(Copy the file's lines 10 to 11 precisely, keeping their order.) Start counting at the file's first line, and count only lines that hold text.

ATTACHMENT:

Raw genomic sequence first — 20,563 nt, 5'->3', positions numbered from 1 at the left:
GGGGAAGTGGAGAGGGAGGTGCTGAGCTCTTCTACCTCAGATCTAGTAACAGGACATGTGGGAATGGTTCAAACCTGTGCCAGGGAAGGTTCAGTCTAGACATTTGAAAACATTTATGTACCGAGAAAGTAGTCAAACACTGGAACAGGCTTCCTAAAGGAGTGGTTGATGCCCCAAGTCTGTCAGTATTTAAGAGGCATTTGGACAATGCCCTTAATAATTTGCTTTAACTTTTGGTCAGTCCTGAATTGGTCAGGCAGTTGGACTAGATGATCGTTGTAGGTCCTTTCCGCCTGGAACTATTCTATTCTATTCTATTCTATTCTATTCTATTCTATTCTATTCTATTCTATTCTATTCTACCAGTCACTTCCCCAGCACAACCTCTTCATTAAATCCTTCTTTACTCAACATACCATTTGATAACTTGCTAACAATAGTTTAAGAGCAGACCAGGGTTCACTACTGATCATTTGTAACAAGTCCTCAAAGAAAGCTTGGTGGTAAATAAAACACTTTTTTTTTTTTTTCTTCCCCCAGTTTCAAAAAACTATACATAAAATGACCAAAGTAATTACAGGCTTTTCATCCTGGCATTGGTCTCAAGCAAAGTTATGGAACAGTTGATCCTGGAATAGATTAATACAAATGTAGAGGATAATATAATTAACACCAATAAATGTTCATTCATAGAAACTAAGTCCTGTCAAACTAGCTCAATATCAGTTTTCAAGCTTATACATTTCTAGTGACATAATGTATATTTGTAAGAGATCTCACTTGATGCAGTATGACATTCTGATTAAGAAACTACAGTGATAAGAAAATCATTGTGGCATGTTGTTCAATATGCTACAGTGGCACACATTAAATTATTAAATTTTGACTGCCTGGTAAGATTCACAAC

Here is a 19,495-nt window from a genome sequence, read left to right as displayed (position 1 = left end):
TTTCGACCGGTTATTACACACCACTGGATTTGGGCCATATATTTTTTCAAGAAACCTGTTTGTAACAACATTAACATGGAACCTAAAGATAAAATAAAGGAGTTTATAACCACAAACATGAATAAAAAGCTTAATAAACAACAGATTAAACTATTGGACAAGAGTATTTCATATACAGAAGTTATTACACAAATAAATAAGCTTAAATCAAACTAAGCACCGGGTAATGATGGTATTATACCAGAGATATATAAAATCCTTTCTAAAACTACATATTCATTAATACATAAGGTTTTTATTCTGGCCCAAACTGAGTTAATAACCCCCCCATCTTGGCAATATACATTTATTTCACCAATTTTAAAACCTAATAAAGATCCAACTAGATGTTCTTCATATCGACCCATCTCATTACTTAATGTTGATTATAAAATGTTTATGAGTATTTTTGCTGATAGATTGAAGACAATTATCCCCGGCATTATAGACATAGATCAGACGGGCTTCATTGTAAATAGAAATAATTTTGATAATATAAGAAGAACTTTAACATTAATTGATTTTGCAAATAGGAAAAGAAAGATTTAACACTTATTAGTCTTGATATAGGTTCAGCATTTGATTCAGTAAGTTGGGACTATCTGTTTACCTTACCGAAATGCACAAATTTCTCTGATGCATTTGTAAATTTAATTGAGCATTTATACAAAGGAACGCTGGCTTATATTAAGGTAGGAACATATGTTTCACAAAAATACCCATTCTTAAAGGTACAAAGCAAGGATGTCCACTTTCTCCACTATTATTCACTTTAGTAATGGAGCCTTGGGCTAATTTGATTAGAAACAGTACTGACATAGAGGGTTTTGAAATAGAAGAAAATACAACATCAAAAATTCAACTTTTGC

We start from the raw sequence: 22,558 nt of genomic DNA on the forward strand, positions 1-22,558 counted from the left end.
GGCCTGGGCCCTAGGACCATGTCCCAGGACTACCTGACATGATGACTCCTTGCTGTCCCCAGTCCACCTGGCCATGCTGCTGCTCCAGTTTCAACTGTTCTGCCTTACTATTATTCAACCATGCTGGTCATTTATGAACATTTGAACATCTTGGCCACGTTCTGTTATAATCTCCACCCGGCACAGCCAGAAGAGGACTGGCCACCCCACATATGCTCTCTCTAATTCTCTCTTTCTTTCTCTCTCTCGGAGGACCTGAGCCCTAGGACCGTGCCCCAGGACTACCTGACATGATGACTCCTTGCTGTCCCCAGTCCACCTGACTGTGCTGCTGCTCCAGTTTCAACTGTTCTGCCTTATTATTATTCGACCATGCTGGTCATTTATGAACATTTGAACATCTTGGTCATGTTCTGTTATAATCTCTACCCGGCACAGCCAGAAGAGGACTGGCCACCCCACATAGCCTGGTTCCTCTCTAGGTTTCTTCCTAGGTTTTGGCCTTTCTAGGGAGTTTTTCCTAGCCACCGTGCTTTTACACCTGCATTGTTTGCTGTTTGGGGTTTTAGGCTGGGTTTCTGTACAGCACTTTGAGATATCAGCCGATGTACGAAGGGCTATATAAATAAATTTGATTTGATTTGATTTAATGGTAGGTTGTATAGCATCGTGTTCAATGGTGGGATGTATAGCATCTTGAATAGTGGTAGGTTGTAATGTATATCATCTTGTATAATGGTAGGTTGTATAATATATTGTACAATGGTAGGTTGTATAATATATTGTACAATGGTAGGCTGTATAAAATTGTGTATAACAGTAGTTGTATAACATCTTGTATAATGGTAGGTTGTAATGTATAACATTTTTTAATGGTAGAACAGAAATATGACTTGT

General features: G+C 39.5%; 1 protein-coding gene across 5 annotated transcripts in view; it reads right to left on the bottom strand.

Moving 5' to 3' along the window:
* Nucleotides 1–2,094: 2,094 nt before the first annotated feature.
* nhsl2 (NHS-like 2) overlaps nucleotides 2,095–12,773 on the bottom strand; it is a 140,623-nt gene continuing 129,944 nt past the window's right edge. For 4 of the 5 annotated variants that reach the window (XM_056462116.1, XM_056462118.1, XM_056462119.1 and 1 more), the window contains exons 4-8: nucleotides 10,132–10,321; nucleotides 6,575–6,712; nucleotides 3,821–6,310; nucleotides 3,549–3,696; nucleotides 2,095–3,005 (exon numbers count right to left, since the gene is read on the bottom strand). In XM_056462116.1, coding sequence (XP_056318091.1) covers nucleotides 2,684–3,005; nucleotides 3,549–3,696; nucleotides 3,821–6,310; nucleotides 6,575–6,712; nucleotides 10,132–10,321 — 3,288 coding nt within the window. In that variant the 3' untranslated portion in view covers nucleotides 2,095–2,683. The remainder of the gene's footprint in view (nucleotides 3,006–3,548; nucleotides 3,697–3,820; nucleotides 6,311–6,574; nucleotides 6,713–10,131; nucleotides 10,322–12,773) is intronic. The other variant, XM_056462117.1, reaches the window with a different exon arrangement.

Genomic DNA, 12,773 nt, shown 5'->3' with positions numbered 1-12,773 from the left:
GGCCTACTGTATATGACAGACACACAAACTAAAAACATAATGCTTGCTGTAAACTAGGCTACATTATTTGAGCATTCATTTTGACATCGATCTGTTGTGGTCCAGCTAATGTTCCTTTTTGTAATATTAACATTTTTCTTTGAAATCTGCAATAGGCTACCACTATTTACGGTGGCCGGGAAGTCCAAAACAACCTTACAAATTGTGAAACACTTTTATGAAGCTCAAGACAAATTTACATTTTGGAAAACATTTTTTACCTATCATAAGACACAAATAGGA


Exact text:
* nhsl2 (NHS-like 2) overlaps nucleotides 2,095–12,773 on the bottom strand; it is a 140,623-nt gene continuing 129,944 nt past the window's right edge. For 4 of the 5 annotated variants that reach the window (XM_056462116.1, XM_056462118.1, XM_056462119.1 and 1 more), the window contains exons 4-8: nucleotides 10,132–10,321; nucleotides 6,575–6,712; nucleotides 3,821–6,310; nucleotides 3,549–3,696; nucleotides 2,095–3,005 (exon numbers count right to left, since the gene is read on the bottom strand). In XM_056462116.1, coding sequence (XP_056318091.1) covers nucleotides 2,684–3,005; nucleotides 3,549–3,696; nucleotides 3,821–6,310; nucleotides 6,575–6,712; nucleotides 10,132–10,321 — 3,288 coding nt within the window. In that variant the 3' untranslated portion in view covers nucleotides 2,095–2,683. The remainder of the gene's footprint in view (nucleotides 3,006–3,548; nucleotides 3,697–3,820; nucleotides 6,311–6,574; nucleotides 6,713–10,131; nucleotides 10,322–12,773) is intronic. The other variant, XM_056462117.1, reaches the window with a different exon arrangement.

Genomic DNA, 12,773 nt, shown 5'->3' with positions numbered 1-12,773 from the left: